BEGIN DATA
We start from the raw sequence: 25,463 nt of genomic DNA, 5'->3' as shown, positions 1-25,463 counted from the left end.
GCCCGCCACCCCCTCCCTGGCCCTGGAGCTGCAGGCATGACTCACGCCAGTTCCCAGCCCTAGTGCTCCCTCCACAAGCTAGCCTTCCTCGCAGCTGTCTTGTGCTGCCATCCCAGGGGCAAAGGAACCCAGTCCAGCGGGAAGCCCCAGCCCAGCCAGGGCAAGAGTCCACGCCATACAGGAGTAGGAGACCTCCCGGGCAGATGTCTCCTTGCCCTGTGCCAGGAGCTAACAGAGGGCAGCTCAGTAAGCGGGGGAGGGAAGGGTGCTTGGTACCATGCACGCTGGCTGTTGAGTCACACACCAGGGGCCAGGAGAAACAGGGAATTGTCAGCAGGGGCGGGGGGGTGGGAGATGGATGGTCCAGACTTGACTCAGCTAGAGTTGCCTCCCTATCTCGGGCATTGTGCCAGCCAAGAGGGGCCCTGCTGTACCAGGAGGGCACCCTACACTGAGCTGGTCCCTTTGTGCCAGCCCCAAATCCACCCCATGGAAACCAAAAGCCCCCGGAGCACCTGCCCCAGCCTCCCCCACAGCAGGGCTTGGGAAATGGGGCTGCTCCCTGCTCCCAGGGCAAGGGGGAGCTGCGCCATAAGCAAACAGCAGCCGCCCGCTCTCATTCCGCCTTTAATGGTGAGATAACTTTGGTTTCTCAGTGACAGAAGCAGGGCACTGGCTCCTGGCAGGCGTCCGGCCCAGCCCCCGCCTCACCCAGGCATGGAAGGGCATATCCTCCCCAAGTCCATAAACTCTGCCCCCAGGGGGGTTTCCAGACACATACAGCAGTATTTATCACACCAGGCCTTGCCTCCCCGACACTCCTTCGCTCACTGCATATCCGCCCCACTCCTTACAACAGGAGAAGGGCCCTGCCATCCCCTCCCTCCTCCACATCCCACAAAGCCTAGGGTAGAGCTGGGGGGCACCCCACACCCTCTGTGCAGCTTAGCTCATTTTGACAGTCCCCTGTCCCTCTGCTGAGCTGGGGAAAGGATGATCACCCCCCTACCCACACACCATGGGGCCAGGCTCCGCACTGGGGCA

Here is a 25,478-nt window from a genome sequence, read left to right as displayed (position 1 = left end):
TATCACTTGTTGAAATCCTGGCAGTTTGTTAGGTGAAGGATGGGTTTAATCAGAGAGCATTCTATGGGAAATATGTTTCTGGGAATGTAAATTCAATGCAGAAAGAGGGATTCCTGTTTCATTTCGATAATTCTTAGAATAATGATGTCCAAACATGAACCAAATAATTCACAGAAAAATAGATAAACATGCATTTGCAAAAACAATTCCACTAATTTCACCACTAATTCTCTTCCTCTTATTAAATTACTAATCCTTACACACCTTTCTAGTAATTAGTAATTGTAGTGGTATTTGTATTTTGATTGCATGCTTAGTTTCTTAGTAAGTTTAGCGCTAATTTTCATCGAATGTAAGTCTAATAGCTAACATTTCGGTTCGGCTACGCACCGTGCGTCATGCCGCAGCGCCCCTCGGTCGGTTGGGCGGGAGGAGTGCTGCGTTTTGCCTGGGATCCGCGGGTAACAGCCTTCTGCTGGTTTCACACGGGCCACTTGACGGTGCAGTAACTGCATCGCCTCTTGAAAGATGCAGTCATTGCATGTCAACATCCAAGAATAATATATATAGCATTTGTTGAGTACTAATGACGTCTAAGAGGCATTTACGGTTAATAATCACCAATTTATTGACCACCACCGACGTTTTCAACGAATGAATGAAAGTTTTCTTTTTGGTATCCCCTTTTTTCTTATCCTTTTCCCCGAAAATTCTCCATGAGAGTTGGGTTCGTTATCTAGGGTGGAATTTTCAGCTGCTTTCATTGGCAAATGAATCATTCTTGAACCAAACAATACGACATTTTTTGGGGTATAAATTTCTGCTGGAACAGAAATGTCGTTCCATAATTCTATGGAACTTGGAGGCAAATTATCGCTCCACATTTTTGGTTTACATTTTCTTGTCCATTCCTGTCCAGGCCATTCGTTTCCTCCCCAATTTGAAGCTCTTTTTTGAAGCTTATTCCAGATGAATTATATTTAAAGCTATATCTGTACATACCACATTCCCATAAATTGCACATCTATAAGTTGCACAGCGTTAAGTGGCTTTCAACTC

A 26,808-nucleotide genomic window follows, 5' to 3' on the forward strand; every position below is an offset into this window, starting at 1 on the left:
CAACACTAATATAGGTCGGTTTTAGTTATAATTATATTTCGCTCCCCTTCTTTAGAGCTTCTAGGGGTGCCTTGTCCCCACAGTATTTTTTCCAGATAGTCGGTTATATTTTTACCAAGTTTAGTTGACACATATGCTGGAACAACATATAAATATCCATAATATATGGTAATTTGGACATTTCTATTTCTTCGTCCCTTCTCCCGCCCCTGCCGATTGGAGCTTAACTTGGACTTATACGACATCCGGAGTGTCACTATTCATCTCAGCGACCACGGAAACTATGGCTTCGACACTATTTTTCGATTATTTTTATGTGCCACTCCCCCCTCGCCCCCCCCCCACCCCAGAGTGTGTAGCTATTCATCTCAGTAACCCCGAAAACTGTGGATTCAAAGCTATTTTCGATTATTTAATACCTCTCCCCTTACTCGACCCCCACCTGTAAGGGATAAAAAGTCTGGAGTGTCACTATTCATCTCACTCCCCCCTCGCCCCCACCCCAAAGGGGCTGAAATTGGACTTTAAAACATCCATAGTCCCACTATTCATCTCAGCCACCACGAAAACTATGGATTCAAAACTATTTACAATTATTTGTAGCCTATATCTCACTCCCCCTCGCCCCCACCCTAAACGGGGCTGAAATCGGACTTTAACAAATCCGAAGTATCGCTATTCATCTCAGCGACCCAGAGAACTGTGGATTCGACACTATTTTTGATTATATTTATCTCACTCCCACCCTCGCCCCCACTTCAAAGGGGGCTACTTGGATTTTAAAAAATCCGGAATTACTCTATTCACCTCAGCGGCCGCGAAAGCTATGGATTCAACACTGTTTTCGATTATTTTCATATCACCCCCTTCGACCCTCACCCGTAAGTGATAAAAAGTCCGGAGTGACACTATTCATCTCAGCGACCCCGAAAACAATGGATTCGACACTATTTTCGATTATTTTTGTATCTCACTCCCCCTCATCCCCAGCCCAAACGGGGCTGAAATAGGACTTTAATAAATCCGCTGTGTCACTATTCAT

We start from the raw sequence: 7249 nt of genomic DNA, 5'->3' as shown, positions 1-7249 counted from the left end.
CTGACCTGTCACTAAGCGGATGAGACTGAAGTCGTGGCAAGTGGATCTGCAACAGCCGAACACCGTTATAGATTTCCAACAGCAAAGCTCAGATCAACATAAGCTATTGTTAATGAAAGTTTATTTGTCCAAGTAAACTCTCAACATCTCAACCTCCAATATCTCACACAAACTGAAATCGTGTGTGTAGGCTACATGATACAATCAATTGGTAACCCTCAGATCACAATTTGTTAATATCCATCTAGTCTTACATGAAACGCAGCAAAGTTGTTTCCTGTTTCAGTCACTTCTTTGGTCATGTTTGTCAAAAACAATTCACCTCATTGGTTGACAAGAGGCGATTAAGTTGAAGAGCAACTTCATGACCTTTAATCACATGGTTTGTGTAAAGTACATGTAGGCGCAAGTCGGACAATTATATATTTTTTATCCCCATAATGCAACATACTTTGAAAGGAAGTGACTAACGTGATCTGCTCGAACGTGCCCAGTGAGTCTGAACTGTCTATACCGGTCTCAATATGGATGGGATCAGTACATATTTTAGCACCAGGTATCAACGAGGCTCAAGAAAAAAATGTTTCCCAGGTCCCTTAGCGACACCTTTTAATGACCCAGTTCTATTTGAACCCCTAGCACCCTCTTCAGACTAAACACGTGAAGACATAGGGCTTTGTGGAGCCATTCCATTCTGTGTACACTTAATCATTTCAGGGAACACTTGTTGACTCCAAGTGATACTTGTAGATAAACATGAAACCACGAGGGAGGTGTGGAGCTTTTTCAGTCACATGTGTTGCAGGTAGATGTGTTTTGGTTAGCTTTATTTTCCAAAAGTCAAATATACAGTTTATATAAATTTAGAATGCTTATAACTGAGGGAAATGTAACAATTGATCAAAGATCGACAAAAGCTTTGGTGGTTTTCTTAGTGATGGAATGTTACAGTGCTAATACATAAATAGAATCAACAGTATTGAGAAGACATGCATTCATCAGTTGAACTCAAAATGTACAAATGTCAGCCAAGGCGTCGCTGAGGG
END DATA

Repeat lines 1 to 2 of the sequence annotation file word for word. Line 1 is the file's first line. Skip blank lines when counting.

We start from the raw sequence: 25,463 nt of genomic DNA, 5'->3' as shown, positions 1-25,463 counted from the left end.
GCCCGCCACCCCCTCCCTGGCCCTGGAGCTGCAGGCATGACTCACGCCAGTTCCCAGCCCTAGTGCTCCCTCCACAAGCTAGCCTTCCTCGCAGCTGTCTTGTGCTGCCATCCCAGGGGCAAAGGAACCCAGTCCAGCGGGAAGCCCCAGCCCAGCCAGGGCAAGAGTCCACGCCATACAGGAGTAGGAGACCTCCCGGGCAGATGTCTCCTTGCCCTGTGCCAGGAGCTAACAGAGGGCAGCTCAGTAAGCGGGGGAGGGAAGGGTGCTTGGTACCATGCACGCTGGCTGTTGAGTCACACACCAGGGGCCAGGAGAAACAGGGAATTGTCAGCAGGGGCGGGGGGGTGGGAGATGGATGGTCCAGACTTGACTCAGCTAGAGTTGCCTCCCTATCTCGGGCATTGTGCCAGCCAAGAGGGGCCCTGCTGTACCAGGAGGGCACCCTACACTGAGCTGGTCCCTTTGTGCCAGCCCCAAATCCACCCCATGGAAACCAAAAGCCCCCGGAGCACCTGCCCCAGCCTCCCCCACAGCAGGGCTTGGGAAATGGGGCTGCTCCCTGCTCCCAGGGCAAGGGGGAGCTGCGCCATAAGCAAACAGCAGCCGCCCGCTCTCATTCCGCCTTTAATGGTGAGATAACTTTGGTTTCTCAGTGACAGAAGCAGGGCACTGGCTCCTGGCAGGCGTCCGGCCCAGCCCCCGCCTCACCCAGGCATGGAAGGGCATATCCTCCCCAAGTCCATAAACTCTGCCCCCAGGGGGGTTTCCAGACACATACAGCAGTATTTATCACACCAGGCCTTGCCTCCCCGACACTCCTTCGCTCACTGCATATCCGCCCCACTCCTTACAACAGGAGAAGGGCCCTGCCATCCCCTCCCTCCTCCACATCCCACAAAGCCTAGGGTAGAGCTGGGGGGCACCCCACACCCTCTGTGCAGCTTAGCTCATTTTGACAGTCCCCTGTCCCTCTGCTGAGCTGGGGAAAGGATGATCACCCCCCTACCCACACACCATGGGGCCAGGCTCCGCACTGGGGCA